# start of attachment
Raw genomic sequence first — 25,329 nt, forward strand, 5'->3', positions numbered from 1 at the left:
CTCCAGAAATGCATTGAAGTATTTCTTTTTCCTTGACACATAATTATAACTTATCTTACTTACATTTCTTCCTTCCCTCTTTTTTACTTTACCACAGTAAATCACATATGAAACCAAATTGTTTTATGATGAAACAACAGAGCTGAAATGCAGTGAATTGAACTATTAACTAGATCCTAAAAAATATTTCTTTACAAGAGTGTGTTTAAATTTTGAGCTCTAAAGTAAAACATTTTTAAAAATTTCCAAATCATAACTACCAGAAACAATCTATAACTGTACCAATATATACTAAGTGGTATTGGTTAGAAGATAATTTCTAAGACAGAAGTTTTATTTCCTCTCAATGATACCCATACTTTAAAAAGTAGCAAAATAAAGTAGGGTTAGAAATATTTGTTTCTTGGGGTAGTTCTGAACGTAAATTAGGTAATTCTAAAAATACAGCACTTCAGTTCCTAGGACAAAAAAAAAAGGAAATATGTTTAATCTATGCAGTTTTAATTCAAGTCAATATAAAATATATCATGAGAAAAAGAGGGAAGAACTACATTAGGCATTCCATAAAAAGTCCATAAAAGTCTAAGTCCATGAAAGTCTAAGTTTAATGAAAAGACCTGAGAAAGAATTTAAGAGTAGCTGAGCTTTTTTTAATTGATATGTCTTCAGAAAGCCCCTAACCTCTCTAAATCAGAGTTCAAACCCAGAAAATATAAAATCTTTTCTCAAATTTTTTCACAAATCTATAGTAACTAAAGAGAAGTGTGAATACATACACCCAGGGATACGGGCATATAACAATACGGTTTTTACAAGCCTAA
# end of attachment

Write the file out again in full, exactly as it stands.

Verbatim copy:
Raw genomic sequence first — 25,329 nt, forward strand, 5'->3', positions numbered from 1 at the left:
CTCCAGAAATGCATTGAAGTATTTCTTTTTCCTTGACACATAATTATAACTTATCTTACTTACATTTCTTCCTTCCCTCTTTTTTACTTTACCACAGTAAATCACATATGAAACCAAATTGTTTTATGATGAAACAACAGAGCTGAAATGCAGTGAATTGAACTATTAACTAGATCCTAAAAAATATTTCTTTACAAGAGTGTGTTTAAATTTTGAGCTCTAAAGTAAAACATTTTTAAAAATTTCCAAATCATAACTACCAGAAACAATCTATAACTGTACCAATATATACTAAGTGGTATTGGTTAGAAGATAATTTCTAAGACAGAAGTTTTATTTCCTCTCAATGATACCCATACTTTAAAAAGTAGCAAAATAAAGTAGGGTTAGAAATATTTGTTTCTTGGGGTAGTTCTGAACGTAAATTAGGTAATTCTAAAAATACAGCACTTCAGTTCCTAGGACAAAAAAAAAAGGAAATATGTTTAATCTATGCAGTTTTAATTCAAGTCAATATAAAATATATCATGAGAAAAAGAGGGAAGAACTACATTAGGCATTCCATAAAAAGTCCATAAAAGTCTAAGTCCATGAAAGTCTAAGTTTAATGAAAAGACCTGAGAAAGAATTTAAGAGTAGCTGAGCTTTTTTTAATTGATATGTCTTCAGAAAGCCCCTAACCTCTCTAAATCAGAGTTCAAACCCAGAAAATATAAAATCTTTTCTCAAATTTTTTCACAAATCTATAGTAACTAAAGAGAAGTGTGAATACATACACCCAGGGATACGGGCATATAACAATACGGTTTTTACAAGCCTAA